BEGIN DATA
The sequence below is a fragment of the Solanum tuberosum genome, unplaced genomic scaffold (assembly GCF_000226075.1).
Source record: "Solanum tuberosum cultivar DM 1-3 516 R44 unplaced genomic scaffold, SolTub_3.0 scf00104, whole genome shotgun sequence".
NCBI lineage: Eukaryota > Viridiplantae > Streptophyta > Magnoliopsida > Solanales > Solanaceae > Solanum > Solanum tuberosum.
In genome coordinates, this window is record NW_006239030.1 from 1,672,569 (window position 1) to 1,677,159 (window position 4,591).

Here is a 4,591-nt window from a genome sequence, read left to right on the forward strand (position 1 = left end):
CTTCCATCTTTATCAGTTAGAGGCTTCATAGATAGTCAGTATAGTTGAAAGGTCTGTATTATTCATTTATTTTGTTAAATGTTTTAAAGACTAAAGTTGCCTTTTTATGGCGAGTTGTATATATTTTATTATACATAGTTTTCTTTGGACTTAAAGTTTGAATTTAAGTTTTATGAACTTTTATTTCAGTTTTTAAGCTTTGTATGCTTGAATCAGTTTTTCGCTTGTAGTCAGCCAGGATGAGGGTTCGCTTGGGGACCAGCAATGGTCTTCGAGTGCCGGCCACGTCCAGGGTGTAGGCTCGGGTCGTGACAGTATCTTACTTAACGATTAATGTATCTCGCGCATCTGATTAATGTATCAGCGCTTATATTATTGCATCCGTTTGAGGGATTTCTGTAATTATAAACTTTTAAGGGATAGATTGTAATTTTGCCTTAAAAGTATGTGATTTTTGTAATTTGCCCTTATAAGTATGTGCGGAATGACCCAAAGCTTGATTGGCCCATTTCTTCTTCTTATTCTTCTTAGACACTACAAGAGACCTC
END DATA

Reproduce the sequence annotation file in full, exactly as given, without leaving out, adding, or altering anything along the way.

The sequence below is a fragment of the Solanum tuberosum genome, unplaced genomic scaffold (assembly GCF_000226075.1).
Source record: "Solanum tuberosum cultivar DM 1-3 516 R44 unplaced genomic scaffold, SolTub_3.0 scf00104, whole genome shotgun sequence".
NCBI lineage: Eukaryota > Viridiplantae > Streptophyta > Magnoliopsida > Solanales > Solanaceae > Solanum > Solanum tuberosum.
In genome coordinates, this window is record NW_006239030.1 from 1,672,569 (window position 1) to 1,677,159 (window position 4,591).

Here is a 4,591-nt window from a genome sequence, read left to right on the forward strand (position 1 = left end):
CTTCCATCTTTATCAGTTAGAGGCTTCATAGATAGTCAGTATAGTTGAAAGGTCTGTATTATTCATTTATTTTGTTAAATGTTTTAAAGACTAAAGTTGCCTTTTTATGGCGAGTTGTATATATTTTATTATACATAGTTTTCTTTGGACTTAAAGTTTGAATTTAAGTTTTATGAACTTTTATTTCAGTTTTTAAGCTTTGTATGCTTGAATCAGTTTTTCGCTTGTAGTCAGCCAGGATGAGGGTTCGCTTGGGGACCAGCAATGGTCTTCGAGTGCCGGCCACGTCCAGGGTGTAGGCTCGGGTCGTGACAGTATCTTACTTAACGATTAATGTATCTCGCGCATCTGATTAATGTATCAGCGCTTATATTATTGCATCCGTTTGAGGGATTTCTGTAATTATAAACTTTTAAGGGATAGATTGTAATTTTGCCTTAAAAGTATGTGATTTTTGTAATTTGCCCTTATAAGTATGTGCGGAATGACCCAAAGCTTGATTGGCCCATTTCTTCTTCTTATTCTTCTTAGACACTACAAGAGACCTC